War is not inevitable. Of course it isn't. I'm sure if you polled even the men and women who are serving in them presently, and not those "in charge," they would not for one moment believe they were there out of some great purpose. No, more than likely, it's the best-paying job they could get to take care of their family, afford an education, escape poverty once and for all. That is, if nothing happens to them. Secondly, I think that the more access that the lower and middle classes have to technology, and thus regular global communication with people in other countries with similar interests/commonalities, it will eventually destroy long-held suspicions/prejudices perpetuated by governments and certain popular media, that lead the common people to think of common people from different countries as "other." That realization is building globally- as evidenced in the Arab Spring and the Occupy movement. The reasons these movements are powerful, is that they are gaining leverage through sheer numbers of people, and the middle and lower classes realizing that peaceful protest will eventually tumble the system not by any violent force, but because it has to. Because there are more of us than there are of them. Once this happens, and the people are more directly democratically involved in their own lives/livelihoods and communities, there will be no need for countries to go to war with one another, for the idea of a "country" will be totally passe. The world is shifting towards peaceful conflict/resolution, and as time goes on, is awakening to the fact that people do not want to destroy one another. There will be nuclear disarmament. These apocalyptic hounds clamoring to ring the world's ending bells are merely marking the beginning of a new world, inconceivable only for whom change itself is incomprehensible, though it is happening around them every day.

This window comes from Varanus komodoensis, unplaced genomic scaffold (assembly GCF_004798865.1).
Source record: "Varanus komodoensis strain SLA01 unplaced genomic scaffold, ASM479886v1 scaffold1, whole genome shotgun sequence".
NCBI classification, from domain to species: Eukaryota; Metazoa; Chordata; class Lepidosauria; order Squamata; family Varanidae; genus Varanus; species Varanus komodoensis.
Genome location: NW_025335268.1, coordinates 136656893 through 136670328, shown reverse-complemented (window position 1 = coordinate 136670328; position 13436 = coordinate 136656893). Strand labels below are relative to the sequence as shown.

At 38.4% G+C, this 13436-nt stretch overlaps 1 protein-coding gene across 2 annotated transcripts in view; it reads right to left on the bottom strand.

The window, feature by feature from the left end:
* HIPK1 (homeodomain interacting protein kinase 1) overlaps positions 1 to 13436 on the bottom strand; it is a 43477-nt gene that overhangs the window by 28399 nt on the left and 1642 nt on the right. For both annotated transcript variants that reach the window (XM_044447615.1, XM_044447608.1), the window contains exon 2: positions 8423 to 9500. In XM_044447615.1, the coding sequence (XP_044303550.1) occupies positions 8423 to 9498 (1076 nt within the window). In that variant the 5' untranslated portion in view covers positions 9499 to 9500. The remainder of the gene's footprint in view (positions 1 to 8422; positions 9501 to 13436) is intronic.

War will end if and when we have international law and the institutions necessary to enforce it. The alternative is a final nuclear war.